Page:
The U.S., UK, and Australia (AUKUS) recently announced a new security partnership in the Indo-Pacific region, intending to develop defense and high-tech cooperation to help Australia develop nuclear submarines.
Under the agreement, the U.S. and the UK will help Australia build at least eight nuclear submarines. The three countries’ leaders declared that these nuclear submarines would not be armed with nuclear weapons and thus fulfill their international obligations on nuclear non-proliferation.
It is not clear when these nuclear submarines may be deployed. However, U.S. officials said the trio would use the next 18 months to discuss further agreements.
The sudden announcement startled Beijing and caused discontent between France and the European Union; even France recalled its ambassador to the United States on Friday, Sept.17.
Beijing criticized the tripartite security cooperation established by the U.S., UK, and Australia for participating in so-called “small circles, sub-groups,” and “seriously undermining regional peace and stability,” in the region, intensifying an arms race, and undermining international non-proliferation efforts.
The cooperation mechanism called the “US-UK-Australia Tripartite Partnership” will allow the three countries to easily share information and technology in high-tech fields such as artificial intelligence, cybersecurity, underwater systems, and long-range attack capabilities.
The most notable of these is that the United States and the UK will provide Australia with nuclear submarine technology to help it build a nuclear submarine fleet. The United States has never exported this sensitive technology to any other ally except to sign an agreement with the United Kingdom in 1958 to share nuclear submarine technology.
Although officials from the three countries all say that the U.S., UK, and Australia alliance “is not aimed at any country.” However, analysts say this new tripartite cooperation will strengthen the United States’ ability to contain China and curb China’s technological ambitions.
Timothy Heath, senior fellow for international defense affairs at RAND Corporation, a U.S. think-tank, told VOA: “Australia will be able to conduct combat flights with the U.S. in the Seas. East and other parts of the Pacific, which will help deter China’s aggressive military actions in the South China Sea.”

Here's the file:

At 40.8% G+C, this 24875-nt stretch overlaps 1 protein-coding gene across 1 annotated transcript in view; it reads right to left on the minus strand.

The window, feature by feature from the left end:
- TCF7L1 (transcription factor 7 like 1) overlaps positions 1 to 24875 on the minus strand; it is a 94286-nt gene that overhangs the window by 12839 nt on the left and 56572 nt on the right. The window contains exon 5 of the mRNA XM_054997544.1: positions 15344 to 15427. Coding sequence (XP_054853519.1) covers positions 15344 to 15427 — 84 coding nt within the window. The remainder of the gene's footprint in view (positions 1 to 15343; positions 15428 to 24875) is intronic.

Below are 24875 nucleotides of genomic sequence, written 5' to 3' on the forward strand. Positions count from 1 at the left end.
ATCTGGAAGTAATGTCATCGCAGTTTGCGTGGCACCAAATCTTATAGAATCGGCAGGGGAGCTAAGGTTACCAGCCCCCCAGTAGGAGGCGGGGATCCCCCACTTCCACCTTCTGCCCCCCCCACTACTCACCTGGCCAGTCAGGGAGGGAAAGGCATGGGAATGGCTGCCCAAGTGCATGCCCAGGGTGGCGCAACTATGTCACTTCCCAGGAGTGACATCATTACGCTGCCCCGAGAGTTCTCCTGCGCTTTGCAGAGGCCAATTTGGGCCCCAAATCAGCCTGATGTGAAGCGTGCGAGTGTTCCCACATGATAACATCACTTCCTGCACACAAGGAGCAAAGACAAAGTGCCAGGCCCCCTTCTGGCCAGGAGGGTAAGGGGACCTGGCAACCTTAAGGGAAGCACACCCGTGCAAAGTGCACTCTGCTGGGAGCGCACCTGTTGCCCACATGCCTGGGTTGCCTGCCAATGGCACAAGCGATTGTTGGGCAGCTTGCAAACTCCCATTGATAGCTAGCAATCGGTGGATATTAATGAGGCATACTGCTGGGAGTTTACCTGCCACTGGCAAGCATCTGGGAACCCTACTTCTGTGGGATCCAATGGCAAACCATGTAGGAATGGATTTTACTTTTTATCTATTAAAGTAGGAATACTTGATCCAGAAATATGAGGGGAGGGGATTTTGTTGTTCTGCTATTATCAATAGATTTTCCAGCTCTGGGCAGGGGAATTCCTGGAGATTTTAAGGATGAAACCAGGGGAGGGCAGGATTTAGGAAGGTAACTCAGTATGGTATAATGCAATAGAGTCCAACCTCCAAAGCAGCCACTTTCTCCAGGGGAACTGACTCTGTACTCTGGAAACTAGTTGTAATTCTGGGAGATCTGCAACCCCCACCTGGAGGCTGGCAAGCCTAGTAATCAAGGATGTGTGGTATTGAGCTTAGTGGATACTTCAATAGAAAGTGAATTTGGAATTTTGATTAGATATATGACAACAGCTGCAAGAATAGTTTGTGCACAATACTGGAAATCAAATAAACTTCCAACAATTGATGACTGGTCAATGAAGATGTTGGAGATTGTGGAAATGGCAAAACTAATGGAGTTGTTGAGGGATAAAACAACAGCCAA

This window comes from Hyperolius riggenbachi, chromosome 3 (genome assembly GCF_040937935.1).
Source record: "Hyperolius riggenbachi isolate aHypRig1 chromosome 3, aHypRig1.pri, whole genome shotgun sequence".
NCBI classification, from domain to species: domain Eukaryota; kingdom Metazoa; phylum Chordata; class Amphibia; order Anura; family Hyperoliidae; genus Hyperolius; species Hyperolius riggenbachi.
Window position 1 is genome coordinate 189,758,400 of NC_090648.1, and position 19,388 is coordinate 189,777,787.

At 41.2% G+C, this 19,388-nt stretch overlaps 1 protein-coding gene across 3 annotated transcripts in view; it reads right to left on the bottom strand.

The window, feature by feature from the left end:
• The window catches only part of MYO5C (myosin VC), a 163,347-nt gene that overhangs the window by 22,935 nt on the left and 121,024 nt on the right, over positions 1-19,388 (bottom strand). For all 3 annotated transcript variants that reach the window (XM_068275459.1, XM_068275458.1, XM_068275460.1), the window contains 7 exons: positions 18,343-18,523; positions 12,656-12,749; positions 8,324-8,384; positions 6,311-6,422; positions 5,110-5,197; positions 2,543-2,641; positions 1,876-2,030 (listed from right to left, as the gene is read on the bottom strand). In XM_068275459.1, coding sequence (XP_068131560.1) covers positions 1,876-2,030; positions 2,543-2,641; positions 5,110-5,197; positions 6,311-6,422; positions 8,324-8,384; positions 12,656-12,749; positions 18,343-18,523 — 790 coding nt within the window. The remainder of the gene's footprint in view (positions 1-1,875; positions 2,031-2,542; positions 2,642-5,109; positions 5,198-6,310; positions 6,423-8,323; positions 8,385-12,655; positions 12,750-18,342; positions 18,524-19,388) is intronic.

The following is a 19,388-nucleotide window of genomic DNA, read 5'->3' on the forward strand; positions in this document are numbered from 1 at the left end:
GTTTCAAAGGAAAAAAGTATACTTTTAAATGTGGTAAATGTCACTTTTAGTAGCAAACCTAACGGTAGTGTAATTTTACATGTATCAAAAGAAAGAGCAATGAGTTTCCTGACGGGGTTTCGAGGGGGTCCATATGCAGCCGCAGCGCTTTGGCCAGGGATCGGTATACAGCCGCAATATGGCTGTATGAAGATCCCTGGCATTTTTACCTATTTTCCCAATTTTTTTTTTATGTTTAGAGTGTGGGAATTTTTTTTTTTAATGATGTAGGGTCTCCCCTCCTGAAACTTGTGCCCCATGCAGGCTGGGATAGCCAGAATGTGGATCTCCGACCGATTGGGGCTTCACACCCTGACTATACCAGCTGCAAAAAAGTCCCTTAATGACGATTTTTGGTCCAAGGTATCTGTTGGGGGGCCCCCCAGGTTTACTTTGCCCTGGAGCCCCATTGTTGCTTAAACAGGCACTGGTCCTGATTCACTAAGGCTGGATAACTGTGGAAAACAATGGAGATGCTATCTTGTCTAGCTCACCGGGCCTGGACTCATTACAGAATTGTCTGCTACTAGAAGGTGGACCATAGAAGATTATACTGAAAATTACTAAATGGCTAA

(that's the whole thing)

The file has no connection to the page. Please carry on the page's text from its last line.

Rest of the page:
He said that nuclear-powered submarines have high durability and can hide and travel long distances underwater without refueling.
As a result, they are not easily detected or attacked by ballistic and anti-ship cruise missiles, are more survivable and lethal, and constitute an essential deterrent to the PLA Navy’s surface forces.
France expressed its strong dissatisfaction with the sudden announcement of a new security alliance between these three English-speaking countries of the same culture.
In particular, Australia’s cooperation with the United States and the UK to build nuclear submarines means that the submarine contract worth more than $40 billion between Australia and France has ended.
On Sept. 17, French officials announced that they would immediately recall their ambassadors to the United States and Australia to protest the U.S.-Australia nuclear submarine agreement. The U.S. news website Axios reported that recalling ambassadors from close allies is extremely rare, showing that France is very unhappy with the United States and Australia.
French Foreign Minister Jean-Yves Le Drian called it a “blow in the back” to allies and accused President Biden of suddenly announcing a new trilateral security cooperation agreement without consulting the consensus.